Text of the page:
In terms of seeing him?

Seeing him. The whole experience. You can't -

Mmm. The birth as well?

Yeah. I don't think you can describe that to someone accurately enough for it to be, to turn out exactly how you've said. I think that's - That's a big part of it. Yeah. And even - Even friends I know that have had more than one loss have said, you know, that it's not the same between one and the other. They're always very different experiences.
 

Sam found returning to work at a nursery extremely stressful.

Sam found returning to work at a nursery extremely stressful.

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In fact, I went back to work. And I remember, I walked in to - Because like I said, I worked with children. And I was based in the baby room. And I'd said to my manager, "I really don't think I can face that." And then she went, "Oh, it's alright." The person that did like the secretarial jobs, she was off. So she said, "You can do that for the week, and - you know - ease yourself in." And I was like 'okay'. And.

How long was this after? 

This was a week and a half. Because I was off from the Wednesday, and I got a two week sick note. But I actually went back on the Monday. So it's - yeah, about a week and a half. And so I went back in. And on the Monday, she got me to deliver papers into the baby room, which I literally just opened the door and dumped them on the side. On the Tuesday she asked me if I could cover lunches in there. And I was like "Oh, I really don't know how I feel about it." But she'd never had children herself, so I don't think quite got what it was that I was feeling.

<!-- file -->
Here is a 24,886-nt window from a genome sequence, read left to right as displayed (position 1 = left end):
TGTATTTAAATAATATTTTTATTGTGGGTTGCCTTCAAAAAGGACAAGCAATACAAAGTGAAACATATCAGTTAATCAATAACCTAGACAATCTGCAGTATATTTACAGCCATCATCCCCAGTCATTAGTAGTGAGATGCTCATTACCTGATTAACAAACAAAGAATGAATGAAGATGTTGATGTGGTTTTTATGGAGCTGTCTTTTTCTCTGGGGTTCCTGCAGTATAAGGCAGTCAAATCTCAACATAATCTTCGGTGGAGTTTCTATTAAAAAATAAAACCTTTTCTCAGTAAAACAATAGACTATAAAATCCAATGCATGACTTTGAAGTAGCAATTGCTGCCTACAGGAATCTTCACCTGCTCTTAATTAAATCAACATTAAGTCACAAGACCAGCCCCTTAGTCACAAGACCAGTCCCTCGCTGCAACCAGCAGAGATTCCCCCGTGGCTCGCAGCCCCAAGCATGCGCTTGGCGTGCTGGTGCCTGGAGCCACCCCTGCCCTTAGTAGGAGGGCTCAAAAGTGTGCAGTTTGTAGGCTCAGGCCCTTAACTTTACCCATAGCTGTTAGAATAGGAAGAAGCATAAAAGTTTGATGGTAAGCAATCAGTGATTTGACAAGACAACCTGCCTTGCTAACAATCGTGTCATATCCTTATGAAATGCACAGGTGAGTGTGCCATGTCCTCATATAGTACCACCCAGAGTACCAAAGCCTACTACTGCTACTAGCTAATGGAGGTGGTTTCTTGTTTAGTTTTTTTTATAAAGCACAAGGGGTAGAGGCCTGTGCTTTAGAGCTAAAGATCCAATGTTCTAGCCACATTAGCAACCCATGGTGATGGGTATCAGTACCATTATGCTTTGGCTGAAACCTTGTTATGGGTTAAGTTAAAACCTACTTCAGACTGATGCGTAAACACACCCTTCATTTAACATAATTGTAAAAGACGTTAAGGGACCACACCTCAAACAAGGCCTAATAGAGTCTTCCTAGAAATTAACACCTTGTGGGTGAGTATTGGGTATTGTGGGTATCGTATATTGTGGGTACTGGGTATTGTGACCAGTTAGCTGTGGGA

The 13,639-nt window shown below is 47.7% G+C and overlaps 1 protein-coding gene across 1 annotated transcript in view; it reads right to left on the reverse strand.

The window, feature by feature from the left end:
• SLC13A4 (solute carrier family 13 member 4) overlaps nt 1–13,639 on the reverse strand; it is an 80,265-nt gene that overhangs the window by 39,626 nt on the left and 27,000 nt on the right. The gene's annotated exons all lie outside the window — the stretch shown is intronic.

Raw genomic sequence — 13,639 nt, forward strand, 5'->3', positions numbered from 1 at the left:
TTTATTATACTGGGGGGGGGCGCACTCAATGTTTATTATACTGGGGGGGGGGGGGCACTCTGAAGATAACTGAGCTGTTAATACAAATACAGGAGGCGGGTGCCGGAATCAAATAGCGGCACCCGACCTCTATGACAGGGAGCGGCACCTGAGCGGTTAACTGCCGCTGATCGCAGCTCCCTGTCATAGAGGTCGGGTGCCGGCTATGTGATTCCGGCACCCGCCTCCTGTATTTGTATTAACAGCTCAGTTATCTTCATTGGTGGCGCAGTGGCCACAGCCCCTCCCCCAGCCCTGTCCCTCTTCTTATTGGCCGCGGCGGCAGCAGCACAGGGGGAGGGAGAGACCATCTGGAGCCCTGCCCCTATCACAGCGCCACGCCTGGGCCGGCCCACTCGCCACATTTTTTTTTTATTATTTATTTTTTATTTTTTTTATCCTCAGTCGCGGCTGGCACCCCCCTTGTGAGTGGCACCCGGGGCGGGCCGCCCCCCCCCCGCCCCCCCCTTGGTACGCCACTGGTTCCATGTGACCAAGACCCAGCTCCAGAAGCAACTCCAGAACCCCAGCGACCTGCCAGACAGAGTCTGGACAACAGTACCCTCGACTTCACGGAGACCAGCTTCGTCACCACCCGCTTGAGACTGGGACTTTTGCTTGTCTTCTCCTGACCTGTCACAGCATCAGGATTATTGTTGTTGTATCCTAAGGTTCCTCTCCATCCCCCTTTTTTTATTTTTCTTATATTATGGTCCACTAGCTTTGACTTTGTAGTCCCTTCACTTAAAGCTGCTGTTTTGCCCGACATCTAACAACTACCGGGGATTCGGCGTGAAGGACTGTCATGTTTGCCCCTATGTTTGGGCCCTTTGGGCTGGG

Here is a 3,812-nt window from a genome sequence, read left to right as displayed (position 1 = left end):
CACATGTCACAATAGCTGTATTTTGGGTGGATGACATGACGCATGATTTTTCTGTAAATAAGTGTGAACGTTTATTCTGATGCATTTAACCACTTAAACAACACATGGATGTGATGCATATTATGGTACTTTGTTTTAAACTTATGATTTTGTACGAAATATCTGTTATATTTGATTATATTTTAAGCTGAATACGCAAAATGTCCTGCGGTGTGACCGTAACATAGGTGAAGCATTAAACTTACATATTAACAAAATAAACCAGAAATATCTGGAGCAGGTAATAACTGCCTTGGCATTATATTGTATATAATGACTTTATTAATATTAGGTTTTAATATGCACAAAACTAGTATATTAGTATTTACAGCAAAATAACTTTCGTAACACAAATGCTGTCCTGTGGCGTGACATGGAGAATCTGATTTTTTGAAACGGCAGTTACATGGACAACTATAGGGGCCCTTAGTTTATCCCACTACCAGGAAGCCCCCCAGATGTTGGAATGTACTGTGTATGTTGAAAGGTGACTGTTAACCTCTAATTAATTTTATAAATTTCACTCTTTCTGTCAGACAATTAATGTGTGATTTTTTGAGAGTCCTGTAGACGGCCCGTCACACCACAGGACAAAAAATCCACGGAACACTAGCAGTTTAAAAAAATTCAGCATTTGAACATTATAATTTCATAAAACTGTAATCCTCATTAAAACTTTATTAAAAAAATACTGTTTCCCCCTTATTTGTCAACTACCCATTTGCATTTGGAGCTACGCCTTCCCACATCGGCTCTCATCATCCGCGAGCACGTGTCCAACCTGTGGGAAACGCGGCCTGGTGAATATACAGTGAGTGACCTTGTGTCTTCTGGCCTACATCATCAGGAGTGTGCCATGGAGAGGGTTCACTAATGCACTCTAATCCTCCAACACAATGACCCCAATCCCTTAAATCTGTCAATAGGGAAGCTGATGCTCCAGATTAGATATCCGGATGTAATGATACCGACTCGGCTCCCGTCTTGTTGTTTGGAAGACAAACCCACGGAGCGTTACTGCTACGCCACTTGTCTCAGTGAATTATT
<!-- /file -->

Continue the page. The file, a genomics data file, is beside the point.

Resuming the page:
And made me do lunches in there. And she's not the sort of person that you could say no to. And I - you know. Half an hour doesn't seem like a very long time, but when you've got screaming babies all around you, and you haven't got your own, it was actually the hardest thing I ever did. And. Looking back now, I'm quite proud I made it through the half an hour. I did make it through. And then it was like every day she was asking me to do a little bit more. By the time I got to the Thursday, I was a complete emotional wreck. I was bursting into tears constantly. And she couldn't - she couldn't fathom why. She did not - she was so disconnected from it, she didn't understand it. And I - On the Thursday night, I barely slept. And my Mum rang. My Mum rang in on the Friday and said, "Sam will not be coming to work, she will be getting a sick note. If I'd have known you were going to put her back in the baby room, she wouldn't have been coming back anyway." But mainly because my partner had rang my Mum and said, "This is what's happening. And Sam won't ring in sick tomorrow, so you need to do it for her, because I'm already at work." Because he - He started work before I did, so he knew that I'd just go to work. And my Mum did.
 

Sam found counselling extremely helpful and looked forward to her sessions.

Sam found counselling extremely helpful and looked forward to her sessions.

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And, oh my counsellor was amazing. She was my fairy godmother. And [laughing] I. Yeah. I remember the first time I went, actually. And it wasn't my counsellor that I saw, it was just for like introduction - an introduction one. And I took my partner at the time with me. And he - because he was adamant he didn't want counselling, and he didn't want anything, he was going to survive. And, but I made him come with me to this first one. And we were sat there, and you know, they're asking about our experience and everything. And I think that was the first time actually that I realised I needed counselling. Because I couldn't talk about it. I couldn't - I was a complete mess in there. And - And I'm not like that generally. I can talk about quite difficult subjects without, without getting too emotional. So I think that was the point when I realised actually - you know – help, help would be good [laughing]. And the following week, I went back. And I actually went - I actually went for quite a long time, on and off. I think it was three, three or four years in total, that I went.